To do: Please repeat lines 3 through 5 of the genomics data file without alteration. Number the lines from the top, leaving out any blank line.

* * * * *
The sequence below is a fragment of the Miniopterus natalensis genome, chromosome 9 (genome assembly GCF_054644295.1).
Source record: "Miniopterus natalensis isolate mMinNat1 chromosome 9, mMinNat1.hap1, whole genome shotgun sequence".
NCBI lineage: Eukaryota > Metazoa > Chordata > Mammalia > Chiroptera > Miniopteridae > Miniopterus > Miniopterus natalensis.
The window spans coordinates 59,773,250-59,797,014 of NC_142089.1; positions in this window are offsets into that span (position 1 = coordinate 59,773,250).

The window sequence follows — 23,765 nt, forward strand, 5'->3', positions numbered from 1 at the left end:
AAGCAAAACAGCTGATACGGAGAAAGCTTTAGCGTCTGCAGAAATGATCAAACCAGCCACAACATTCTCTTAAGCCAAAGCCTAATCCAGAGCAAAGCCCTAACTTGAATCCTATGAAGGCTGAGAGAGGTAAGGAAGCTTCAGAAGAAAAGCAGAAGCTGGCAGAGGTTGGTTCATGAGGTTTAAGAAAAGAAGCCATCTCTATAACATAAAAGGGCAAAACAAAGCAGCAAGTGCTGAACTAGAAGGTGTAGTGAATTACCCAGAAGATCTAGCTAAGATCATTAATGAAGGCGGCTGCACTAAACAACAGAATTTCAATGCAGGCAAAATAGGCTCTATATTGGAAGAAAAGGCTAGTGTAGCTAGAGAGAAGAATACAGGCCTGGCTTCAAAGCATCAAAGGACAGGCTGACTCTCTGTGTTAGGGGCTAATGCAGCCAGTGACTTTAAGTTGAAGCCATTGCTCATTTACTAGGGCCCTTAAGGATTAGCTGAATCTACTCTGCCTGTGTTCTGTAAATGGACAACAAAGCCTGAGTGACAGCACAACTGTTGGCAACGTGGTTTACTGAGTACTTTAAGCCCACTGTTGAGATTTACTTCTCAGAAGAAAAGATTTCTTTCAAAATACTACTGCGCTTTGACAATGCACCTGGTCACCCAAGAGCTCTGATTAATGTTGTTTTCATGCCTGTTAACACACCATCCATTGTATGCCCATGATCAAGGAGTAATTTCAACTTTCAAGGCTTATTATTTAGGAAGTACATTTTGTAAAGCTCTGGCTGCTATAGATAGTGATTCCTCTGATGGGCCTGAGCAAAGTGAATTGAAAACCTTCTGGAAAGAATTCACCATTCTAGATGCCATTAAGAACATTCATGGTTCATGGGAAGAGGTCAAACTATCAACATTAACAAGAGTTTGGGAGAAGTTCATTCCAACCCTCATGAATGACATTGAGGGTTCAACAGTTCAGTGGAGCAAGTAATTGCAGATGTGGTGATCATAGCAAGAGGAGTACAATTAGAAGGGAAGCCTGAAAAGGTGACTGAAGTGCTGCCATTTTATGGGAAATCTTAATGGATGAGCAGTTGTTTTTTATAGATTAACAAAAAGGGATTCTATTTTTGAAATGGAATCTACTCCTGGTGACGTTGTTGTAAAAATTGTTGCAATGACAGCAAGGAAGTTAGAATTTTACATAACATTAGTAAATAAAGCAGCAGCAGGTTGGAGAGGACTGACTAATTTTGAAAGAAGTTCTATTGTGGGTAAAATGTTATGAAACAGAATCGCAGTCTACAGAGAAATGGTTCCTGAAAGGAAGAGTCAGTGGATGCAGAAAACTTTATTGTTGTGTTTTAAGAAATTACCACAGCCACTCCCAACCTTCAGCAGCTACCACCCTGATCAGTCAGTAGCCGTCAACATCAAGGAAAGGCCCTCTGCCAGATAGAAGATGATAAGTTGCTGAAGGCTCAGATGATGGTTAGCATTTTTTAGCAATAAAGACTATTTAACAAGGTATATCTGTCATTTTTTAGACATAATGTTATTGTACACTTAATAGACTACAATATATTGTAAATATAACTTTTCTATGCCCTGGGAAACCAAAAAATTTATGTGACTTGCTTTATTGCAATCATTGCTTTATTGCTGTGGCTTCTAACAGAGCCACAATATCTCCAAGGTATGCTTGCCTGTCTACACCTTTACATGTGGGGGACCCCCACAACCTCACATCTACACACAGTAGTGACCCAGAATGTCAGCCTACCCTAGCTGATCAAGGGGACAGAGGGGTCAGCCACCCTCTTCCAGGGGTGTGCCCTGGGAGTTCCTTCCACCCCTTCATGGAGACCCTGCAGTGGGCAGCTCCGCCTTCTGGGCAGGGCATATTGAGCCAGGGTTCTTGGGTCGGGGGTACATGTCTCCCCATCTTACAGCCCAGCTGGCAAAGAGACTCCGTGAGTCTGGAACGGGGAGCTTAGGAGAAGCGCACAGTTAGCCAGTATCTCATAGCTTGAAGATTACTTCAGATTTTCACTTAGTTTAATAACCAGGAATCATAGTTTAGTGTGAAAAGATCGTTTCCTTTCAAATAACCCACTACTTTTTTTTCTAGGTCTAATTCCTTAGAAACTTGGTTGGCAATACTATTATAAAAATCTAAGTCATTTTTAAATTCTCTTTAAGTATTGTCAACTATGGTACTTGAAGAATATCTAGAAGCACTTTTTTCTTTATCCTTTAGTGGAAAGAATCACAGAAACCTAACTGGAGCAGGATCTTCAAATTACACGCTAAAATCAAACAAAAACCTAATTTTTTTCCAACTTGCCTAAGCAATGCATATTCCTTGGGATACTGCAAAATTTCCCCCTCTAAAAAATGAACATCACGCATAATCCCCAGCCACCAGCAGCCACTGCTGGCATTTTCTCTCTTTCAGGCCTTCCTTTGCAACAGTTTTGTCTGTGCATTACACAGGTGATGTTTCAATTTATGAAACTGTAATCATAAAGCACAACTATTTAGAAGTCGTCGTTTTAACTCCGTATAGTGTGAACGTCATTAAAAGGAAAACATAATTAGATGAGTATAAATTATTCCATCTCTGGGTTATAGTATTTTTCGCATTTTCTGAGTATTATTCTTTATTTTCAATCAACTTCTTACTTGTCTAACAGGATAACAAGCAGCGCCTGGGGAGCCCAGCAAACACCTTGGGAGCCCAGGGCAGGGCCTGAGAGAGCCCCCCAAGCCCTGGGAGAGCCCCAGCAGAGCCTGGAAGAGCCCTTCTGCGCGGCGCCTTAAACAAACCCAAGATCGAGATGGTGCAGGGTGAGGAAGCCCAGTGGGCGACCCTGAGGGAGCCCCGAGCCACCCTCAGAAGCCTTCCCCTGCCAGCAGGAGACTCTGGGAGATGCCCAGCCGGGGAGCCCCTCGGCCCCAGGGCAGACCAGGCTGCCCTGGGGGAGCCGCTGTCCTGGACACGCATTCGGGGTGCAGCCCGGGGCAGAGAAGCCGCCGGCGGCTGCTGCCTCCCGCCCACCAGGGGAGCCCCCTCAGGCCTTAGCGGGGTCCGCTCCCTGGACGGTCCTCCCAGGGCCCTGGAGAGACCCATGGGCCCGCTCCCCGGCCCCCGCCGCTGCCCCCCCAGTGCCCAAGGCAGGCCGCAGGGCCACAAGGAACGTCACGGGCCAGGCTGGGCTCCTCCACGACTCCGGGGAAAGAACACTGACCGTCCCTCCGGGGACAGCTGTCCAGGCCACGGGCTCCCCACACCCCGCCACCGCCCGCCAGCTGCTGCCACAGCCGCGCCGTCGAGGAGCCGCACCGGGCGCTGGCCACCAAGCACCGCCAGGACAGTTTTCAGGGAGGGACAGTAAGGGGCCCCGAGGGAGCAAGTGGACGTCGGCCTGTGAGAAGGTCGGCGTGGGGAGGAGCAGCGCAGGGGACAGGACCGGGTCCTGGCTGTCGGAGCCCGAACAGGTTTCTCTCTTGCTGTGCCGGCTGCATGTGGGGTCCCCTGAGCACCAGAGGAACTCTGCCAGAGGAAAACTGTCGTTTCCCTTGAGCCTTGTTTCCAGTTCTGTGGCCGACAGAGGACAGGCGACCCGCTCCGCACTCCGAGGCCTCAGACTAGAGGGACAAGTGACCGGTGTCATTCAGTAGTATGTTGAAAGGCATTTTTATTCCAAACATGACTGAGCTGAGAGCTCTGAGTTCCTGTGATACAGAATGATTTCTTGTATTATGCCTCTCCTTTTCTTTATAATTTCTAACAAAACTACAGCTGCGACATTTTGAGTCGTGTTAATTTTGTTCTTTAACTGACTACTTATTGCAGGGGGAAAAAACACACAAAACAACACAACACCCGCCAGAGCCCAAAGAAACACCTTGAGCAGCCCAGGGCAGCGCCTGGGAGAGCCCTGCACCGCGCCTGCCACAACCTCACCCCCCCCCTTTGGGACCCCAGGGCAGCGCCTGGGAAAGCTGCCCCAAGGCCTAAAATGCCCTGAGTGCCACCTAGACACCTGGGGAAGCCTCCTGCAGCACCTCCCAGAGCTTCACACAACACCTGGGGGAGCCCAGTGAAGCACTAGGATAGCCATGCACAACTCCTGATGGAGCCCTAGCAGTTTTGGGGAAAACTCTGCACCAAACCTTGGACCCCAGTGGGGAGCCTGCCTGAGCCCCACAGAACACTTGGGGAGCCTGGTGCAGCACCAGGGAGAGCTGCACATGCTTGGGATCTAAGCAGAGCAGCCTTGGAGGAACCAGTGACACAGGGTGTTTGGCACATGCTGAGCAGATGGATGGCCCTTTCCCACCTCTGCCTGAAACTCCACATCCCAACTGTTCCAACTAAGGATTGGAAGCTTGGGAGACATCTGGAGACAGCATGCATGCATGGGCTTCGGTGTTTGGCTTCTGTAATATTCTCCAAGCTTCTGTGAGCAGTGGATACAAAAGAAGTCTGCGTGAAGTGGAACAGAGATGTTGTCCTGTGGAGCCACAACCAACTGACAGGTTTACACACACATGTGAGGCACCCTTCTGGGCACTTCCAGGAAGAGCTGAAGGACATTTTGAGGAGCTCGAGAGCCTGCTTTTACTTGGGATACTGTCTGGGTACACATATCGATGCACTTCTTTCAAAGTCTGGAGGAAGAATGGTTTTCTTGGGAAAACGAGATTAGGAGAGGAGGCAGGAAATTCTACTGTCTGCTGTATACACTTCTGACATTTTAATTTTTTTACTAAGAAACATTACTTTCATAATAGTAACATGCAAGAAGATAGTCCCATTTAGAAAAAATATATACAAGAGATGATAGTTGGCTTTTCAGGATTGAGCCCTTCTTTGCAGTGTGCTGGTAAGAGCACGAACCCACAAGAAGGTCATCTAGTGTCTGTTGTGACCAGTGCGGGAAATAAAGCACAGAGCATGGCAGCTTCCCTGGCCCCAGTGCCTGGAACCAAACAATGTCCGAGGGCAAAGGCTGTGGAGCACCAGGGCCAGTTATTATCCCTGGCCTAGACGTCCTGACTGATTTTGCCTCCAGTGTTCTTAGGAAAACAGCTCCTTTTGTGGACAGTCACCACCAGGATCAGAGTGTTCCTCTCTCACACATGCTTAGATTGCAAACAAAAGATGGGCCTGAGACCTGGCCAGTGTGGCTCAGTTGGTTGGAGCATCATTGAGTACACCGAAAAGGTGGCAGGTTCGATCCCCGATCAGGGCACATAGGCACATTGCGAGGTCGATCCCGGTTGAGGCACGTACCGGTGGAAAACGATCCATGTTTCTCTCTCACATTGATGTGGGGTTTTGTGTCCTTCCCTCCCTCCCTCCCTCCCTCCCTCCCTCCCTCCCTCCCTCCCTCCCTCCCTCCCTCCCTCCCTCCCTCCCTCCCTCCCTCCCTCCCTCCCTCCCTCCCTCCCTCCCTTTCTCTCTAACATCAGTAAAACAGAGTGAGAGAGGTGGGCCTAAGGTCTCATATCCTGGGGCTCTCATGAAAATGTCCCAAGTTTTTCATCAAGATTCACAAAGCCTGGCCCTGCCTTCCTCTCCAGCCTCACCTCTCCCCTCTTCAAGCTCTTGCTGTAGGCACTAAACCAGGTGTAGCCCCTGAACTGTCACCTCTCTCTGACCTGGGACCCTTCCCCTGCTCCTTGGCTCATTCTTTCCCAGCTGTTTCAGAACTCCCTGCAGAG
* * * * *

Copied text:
NCBI lineage: Eukaryota > Metazoa > Chordata > Mammalia > Chiroptera > Miniopteridae > Miniopterus > Miniopterus natalensis.
The window spans coordinates 59,773,250-59,797,014 of NC_142089.1; positions in this window are offsets into that span (position 1 = coordinate 59,773,250).

The window sequence follows — 23,765 nt, forward strand, 5'->3', positions numbered from 1 at the left end: